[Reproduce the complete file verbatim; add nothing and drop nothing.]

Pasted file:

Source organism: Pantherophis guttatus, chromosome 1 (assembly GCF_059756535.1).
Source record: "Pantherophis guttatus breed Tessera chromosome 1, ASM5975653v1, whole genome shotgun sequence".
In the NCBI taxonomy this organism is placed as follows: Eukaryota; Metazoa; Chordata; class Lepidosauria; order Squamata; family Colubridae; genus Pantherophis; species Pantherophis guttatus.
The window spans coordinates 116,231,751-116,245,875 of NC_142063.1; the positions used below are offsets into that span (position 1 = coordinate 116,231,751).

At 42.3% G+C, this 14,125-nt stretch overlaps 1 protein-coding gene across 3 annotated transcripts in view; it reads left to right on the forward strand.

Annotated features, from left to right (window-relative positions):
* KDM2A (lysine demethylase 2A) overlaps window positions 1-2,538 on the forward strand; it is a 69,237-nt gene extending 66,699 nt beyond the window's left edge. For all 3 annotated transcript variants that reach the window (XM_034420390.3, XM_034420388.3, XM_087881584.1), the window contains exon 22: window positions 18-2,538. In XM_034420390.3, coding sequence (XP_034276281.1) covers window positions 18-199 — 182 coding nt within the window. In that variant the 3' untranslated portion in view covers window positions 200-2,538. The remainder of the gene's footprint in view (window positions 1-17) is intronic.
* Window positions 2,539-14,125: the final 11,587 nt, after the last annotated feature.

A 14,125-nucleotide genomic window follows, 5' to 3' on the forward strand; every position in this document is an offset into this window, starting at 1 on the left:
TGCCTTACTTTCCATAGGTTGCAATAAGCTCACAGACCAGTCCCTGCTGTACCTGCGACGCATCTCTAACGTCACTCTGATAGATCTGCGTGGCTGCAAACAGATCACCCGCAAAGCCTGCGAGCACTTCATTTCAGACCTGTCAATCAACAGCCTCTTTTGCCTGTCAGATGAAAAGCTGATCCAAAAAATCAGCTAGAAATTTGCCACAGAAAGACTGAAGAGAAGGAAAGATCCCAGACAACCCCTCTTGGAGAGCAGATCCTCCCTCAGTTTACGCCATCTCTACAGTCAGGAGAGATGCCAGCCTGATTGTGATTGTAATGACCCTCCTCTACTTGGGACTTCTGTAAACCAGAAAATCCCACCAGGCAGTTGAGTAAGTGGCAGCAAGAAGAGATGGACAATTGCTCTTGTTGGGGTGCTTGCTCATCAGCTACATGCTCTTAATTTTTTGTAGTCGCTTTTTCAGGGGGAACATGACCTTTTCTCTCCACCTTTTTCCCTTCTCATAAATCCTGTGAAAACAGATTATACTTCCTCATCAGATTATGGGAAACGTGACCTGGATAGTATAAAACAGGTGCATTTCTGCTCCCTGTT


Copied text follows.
Source organism: Pantherophis guttatus, chromosome 1 (assembly GCF_059756535.1).
Source record: "Pantherophis guttatus breed Tessera chromosome 1, ASM5975653v1, whole genome shotgun sequence".
In the NCBI taxonomy this organism is placed as follows: Eukaryota; Metazoa; Chordata; class Lepidosauria; order Squamata; family Colubridae; genus Pantherophis; species Pantherophis guttatus.
The window spans coordinates 116,231,751-116,245,875 of NC_142063.1; the positions used below are offsets into that span (position 1 = coordinate 116,231,751).

At 42.3% G+C, this 14,125-nt stretch overlaps 1 protein-coding gene across 3 annotated transcripts in view; it reads left to right on the forward strand.

Annotated features, from left to right (window-relative positions):
* KDM2A (lysine demethylase 2A) overlaps window positions 1-2,538 on the forward strand; it is a 69,237-nt gene extending 66,699 nt beyond the window's left edge. For all 3 annotated transcript variants that reach the window (XM_034420390.3, XM_034420388.3, XM_087881584.1), the window contains exon 22: window positions 18-2,538. In XM_034420390.3, coding sequence (XP_034276281.1) covers window positions 18-199 — 182 coding nt within the window. In that variant the 3' untranslated portion in view covers window positions 200-2,538. The remainder of the gene's footprint in view (window positions 1-17) is intronic.
* Window positions 2,539-14,125: the final 11,587 nt, after the last annotated feature.

A 14,125-nucleotide genomic window follows, 5' to 3' on the forward strand; every position in this document is an offset into this window, starting at 1 on the left:
TGCCTTACTTTCCATAGGTTGCAATAAGCTCACAGACCAGTCCCTGCTGTACCTGCGACGCATCTCTAACGTCACTCTGATAGATCTGCGTGGCTGCAAACAGATCACCCGCAAAGCCTGCGAGCACTTCATTTCAGACCTGTCAATCAACAGCCTCTTTTGCCTGTCAGATGAAAAGCTGATCCAAAAAATCAGCTAGAAATTTGCCACAGAAAGACTGAAGAGAAGGAAAGATCCCAGACAACCCCTCTTGGAGAGCAGATCCTCCCTCAGTTTACGCCATCTCTACAGTCAGGAGAGATGCCAGCCTGATTGTGATTGTAATGACCCTCCTCTACTTGGGACTTCTGTAAACCAGAAAATCCCACCAGGCAGTTGAGTAAGTGGCAGCAAGAAGAGATGGACAATTGCTCTTGTTGGGGTGCTTGCTCATCAGCTACATGCTCTTAATTTTTTGTAGTCGCTTTTTCAGGGGGAACATGACCTTTTCTCTCCACCTTTTTCCCTTCTCATAAATCCTGTGAAAACAGATTATACTTCCTCATCAGATTATGGGAAACGTGACCTGGATAGTATAAAACAGGTGCATTTCTGCTCCCTGTT